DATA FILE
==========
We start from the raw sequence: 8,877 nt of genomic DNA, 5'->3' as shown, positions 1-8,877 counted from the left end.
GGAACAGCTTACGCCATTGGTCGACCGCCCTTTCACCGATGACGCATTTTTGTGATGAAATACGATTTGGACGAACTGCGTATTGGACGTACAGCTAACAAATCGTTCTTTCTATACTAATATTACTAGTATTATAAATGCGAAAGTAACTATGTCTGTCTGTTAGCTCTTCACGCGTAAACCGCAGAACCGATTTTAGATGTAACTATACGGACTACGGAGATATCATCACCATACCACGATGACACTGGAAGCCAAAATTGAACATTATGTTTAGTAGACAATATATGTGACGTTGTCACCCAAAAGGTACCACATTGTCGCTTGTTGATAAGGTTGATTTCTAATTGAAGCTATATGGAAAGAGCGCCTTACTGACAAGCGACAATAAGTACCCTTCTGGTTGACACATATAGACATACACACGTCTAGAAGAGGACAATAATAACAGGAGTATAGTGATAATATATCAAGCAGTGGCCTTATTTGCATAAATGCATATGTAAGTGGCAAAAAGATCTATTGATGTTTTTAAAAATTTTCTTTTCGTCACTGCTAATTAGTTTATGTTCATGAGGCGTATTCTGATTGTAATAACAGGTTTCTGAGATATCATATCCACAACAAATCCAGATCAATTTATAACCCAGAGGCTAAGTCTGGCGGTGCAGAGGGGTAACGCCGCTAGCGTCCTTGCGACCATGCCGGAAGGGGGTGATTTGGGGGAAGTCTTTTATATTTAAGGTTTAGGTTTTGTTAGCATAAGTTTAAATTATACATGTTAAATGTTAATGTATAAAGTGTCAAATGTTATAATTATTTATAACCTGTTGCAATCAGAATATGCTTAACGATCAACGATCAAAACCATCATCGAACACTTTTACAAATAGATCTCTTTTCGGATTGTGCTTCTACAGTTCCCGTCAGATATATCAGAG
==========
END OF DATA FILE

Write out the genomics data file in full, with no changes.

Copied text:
We start from the raw sequence: 8,877 nt of genomic DNA, 5'->3' as shown, positions 1-8,877 counted from the left end.
GGAACAGCTTACGCCATTGGTCGACCGCCCTTTCACCGATGACGCATTTTTGTGATGAAATACGATTTGGACGAACTGCGTATTGGACGTACAGCTAACAAATCGTTCTTTCTATACTAATATTACTAGTATTATAAATGCGAAAGTAACTATGTCTGTCTGTTAGCTCTTCACGCGTAAACCGCAGAACCGATTTTAGATGTAACTATACGGACTACGGAGATATCATCACCATACCACGATGACACTGGAAGCCAAAATTGAACATTATGTTTAGTAGACAATATATGTGACGTTGTCACCCAAAAGGTACCACATTGTCGCTTGTTGATAAGGTTGATTTCTAATTGAAGCTATATGGAAAGAGCGCCTTACTGACAAGCGACAATAAGTACCCTTCTGGTTGACACATATAGACATACACACGTCTAGAAGAGGACAATAATAACAGGAGTATAGTGATAATATATCAAGCAGTGGCCTTATTTGCATAAATGCATATGTAAGTGGCAAAAAGATCTATTGATGTTTTTAAAAATTTTCTTTTCGTCACTGCTAATTAGTTTATGTTCATGAGGCGTATTCTGATTGTAATAACAGGTTTCTGAGATATCATATCCACAACAAATCCAGATCAATTTATAACCCAGAGGCTAAGTCTGGCGGTGCAGAGGGGTAACGCCGCTAGCGTCCTTGCGACCATGCCGGAAGGGGGTGATTTGGGGGAAGTCTTTTATATTTAAGGTTTAGGTTTTGTTAGCATAAGTTTAAATTATACATGTTAAATGTTAATGTATAAAGTGTCAAATGTTATAATTATTTATAACCTGTTGCAATCAGAATATGCTTAACGATCAACGATCAAAACCATCATCGAACACTTTTACAAATAGATCTCTTTTCGGATTGTGCTTCTACAGTTCCCGTCAGATATATCAGAG